I use most of the time my Nikon CP II 77 mm polarizing filter for landscape photography to make colors more saturated, to remove shiny reflections from foliage and water, to darken the sky and to make waterfalls silky smooth due to longer exposure time.

Marianne Potts (C Marianne) on November 26, 2016

I have a polarising filter, so this is useful to know, thanks for writing this :-)

Clyde Sweatt (Clyde57) on November 24, 2016

A tip. Good quality polarizers are expensive. Buy the largest size you need and buy step up rings to fit your smaller lenses. For instance, if you have lenses with 77, 72 and 67mm filter threads, buy a 77mm polarizer and two step up rings to adapt the 77mm polarizer to the lenses with 72mm and 67mm threads. That way you can afford to buy the best quality polarizer, i.e. Kaessemann.

Peter Kane (Horizons14) on November 23, 2016

I visited Alaska recently and took a number of photographs of glaciers. The sky was partially overcast. Some were taken at ground level and others from the air. (a low flying seaplane) I was a little disappointed by the results and after seeing Darrell's excellent article I am sure a circular polarising filter would have improved the results

Peter Geran (gearsau) on November 22, 2016

I think I have every size polarizing filter manufactured by Nikon. Even the expensive " Drop-in " 39 mm and 52 mm CPL's for my old Nikon 500 mm f4 AF-I ( 39 mm ), and 52 mm for the Nikon 300 mm f2.8 AF-S. While I don't use them much, I would not be without them.

User on November 21, 2016

A nice little serendipity here too, Darrell as sitting beside me on my desk is your excellent book "Mastering the Nikon D7000". I purchased this as soon as I got my D7000 and it has been an indispensable aid. Thank you for that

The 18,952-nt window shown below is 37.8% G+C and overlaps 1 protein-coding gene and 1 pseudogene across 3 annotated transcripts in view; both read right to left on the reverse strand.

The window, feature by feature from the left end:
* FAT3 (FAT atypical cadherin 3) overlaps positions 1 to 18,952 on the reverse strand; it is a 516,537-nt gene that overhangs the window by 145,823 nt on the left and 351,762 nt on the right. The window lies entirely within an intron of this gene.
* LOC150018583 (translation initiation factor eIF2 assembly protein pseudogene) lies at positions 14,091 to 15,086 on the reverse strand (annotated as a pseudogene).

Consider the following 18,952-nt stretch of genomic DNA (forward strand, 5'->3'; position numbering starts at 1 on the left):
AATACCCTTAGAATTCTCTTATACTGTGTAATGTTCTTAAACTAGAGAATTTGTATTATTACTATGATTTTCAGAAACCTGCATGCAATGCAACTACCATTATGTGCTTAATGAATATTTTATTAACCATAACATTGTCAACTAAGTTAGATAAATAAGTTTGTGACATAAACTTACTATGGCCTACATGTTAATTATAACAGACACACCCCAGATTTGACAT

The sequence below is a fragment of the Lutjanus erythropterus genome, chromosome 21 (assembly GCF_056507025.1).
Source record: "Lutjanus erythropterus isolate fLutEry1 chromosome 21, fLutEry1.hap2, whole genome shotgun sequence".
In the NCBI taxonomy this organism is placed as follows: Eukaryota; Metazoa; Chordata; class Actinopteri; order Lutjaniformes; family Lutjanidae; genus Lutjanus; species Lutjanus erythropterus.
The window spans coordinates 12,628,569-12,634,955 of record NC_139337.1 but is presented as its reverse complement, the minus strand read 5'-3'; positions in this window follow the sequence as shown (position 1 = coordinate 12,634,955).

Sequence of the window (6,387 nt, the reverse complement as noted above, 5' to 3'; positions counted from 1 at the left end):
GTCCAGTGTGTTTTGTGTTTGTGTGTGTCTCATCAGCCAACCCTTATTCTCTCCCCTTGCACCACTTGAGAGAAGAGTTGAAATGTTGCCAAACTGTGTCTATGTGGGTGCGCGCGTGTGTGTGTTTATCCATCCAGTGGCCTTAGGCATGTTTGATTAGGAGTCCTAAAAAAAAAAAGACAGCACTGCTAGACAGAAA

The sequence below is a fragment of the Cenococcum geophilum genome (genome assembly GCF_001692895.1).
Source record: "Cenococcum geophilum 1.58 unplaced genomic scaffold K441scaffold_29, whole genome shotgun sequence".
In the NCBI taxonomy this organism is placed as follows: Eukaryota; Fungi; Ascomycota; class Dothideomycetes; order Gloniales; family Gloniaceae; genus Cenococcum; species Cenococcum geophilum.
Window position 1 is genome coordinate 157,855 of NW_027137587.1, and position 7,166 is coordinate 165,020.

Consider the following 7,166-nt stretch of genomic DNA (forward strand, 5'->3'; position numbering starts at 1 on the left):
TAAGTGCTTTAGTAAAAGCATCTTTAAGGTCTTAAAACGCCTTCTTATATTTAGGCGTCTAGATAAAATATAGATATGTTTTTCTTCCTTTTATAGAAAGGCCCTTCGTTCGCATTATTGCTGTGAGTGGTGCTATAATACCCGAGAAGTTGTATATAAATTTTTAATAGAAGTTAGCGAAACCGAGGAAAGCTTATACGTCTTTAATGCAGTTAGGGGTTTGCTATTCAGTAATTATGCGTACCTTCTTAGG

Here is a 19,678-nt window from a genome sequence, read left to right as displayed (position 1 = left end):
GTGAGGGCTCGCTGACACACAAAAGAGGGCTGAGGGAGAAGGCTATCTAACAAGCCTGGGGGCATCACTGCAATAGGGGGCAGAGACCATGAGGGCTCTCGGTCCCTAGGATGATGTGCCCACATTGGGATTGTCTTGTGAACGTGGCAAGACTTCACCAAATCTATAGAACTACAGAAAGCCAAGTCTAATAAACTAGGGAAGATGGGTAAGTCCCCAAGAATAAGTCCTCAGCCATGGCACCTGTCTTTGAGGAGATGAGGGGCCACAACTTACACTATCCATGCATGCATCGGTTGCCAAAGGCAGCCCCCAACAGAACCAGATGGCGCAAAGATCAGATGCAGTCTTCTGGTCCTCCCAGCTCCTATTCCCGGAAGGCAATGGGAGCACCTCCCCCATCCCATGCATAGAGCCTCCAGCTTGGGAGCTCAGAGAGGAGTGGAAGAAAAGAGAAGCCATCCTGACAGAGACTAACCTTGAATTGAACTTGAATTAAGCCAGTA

User on November 21, 2016

I long ago replaced my UV filters with polarisers, Darrell and wouldn't be without them. They're not cheap but last a lifetime if properly cared for. I find that the latest offerings from Hoya do a fine job too and offer a 1 stop reduction which can be a plus. I imagine that anyone not using polarisers will be out looking for them after seeing your comparison images. An excellent article.

Ron Planche (RonPlanche) on November 21, 2016

When should you not use a polarizing filter in landscape photography? What happens if you like to merge several photos into a pano and the polarizer is on? Etc

Ernesto Santos (esantos) on November 21, 2016

Nikonians Resources Writer. Recognized for his outstanding reviews on printers and printing articles. Awarded for his high level of expertise in various areas, including Landscape Photography Awarded for his extraordinary accomplishments in Landscape Photography. His work has been exhibited at the Smithsonian. Winner of the Best of Nikonians Images 2018 Annual Photo Contest

Excellent article Darrell. Brief and to the point, with a very effective illustration. While a polarizer can be used in a number of situations and for different visual effects you identified the essence of what the filter does. Reduce glare and increase saturation. I own a number of CPLs and aside from a basic, neutral-colored model there are warming polarizers, polarizers that filter out certain hues, and others that enhance color.

John Hernlund (Tokyo_John) on November 21, 2016

Well said Darrell! I own 3 Nikon CPII polarizers: 52mm, 62mm, and 77mm. I use them for tele, mid, and even ultra-wide. I love the effects you can get by darkening the blue sky. I even like the dark-to-light blue transition effects you can get in ultra-wide on clear days. One other thing a polarizer can do (in some circumstances) that is worth mentioning...reduce the effects of haze in the air.

G